Is ‘Black Friday’ syndrome making you overweight?

Cathleen Kronemer, NSCA-CPT, Certified Health Coach, is a longtime fitness instructor at the Jewish Community Center. 

By Cathleen Kronemer, NSCA-CPT, Certified Health Coach

Here it is, the end of November, and if you are reading this you must have successfully survived yet another “Black Friday”.  The most dreaded day of holiday shopping, this event signals the beginning of what some might consider the most gluttonous time of the year.

Retailers go overboard in their advertising campaigns for Black Friday, extolling the virtues of untold sales, prices that are too good to be true, convincing us that we absolutely must buy things we otherwise would never have even dreamed were necessary….but because the price is right, we feel compelled to indulge and comply.  For anyone, myself included, who has ever bought into one of these Black Friday sales gimmicks, the truth comes staring at us about a month later, when we realize that, no matter how great the price seemed at the time, we really didn’t NEED that item after all!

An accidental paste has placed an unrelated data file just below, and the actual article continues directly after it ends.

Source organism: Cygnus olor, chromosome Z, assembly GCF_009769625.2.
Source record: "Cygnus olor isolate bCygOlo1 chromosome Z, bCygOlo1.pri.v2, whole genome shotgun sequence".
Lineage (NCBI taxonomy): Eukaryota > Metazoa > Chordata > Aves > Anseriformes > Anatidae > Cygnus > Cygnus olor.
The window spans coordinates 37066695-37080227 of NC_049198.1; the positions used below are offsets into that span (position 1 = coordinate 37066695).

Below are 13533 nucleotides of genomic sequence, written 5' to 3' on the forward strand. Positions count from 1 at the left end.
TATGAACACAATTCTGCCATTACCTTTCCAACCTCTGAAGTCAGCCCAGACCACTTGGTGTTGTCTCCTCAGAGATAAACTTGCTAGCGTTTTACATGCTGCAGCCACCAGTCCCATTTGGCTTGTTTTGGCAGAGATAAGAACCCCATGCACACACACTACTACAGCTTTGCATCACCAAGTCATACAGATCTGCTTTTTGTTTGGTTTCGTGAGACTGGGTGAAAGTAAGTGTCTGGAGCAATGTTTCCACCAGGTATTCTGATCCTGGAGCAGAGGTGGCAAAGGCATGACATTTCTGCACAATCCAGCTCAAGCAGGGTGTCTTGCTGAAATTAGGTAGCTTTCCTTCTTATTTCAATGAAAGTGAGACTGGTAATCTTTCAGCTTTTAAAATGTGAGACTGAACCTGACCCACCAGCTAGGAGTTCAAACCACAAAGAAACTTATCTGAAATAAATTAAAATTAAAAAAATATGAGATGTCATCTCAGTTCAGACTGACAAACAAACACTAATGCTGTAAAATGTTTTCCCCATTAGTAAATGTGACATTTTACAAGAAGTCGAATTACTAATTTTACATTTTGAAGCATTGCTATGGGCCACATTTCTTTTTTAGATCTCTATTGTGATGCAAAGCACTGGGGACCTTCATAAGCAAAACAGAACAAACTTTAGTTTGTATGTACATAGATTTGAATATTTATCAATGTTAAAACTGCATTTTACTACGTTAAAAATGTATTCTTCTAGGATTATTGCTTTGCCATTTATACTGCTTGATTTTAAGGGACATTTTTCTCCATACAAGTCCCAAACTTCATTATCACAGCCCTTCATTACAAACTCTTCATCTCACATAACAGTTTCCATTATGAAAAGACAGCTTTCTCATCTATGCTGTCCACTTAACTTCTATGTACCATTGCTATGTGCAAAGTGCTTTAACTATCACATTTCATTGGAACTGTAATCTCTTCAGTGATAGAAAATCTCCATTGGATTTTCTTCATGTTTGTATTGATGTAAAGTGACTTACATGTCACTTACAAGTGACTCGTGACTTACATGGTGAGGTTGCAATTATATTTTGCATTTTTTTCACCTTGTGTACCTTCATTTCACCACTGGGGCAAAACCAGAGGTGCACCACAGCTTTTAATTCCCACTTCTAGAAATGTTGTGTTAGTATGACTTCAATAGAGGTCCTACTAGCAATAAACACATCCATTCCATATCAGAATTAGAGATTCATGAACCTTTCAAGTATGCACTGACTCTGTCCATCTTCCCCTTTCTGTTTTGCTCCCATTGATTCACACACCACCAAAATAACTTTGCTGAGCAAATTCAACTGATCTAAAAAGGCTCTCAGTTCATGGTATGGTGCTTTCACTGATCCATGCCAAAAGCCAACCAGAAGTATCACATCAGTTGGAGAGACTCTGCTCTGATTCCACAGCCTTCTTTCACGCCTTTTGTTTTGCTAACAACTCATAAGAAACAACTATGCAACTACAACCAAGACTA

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Advertisers don’t stop at Black Friday with this sort of concept.  The ubiquitous “combo meal”, available at just about any fast food chain, operates under a similar set of parameters; by grouping foods commonly purchased together and offering them at a discounted rate, the unsuspecting public is unwittingly consuming more food than they really need, or in some cases, want.  According to a study published in the Journal of Public Policy & Marketing, the average person adds at least 100 calories by choosing the value meal or combo-meal as opposed to ordering each item a la carte.  The reason is simple and strikingly clear: to save money, you end up ordering more food than you wanted to eat, simply the cost was more attractive. 

While 100 extra calories might not seem significant, think about how often this phenomenon occurs. If you purchase a value meal just once a week, which totals an extra 5,200 calories in a year, you have just added 1.5 pounds to the number you see on the scale. While saving money might feel better in the short term, much like on Black Friday, taking the long-term view will enable you to see the true dynamic in terms of needs versus wants.  After a few months, you will begin to appreciate having taken the high road and exercised restraint in the face of a seemingly great offer!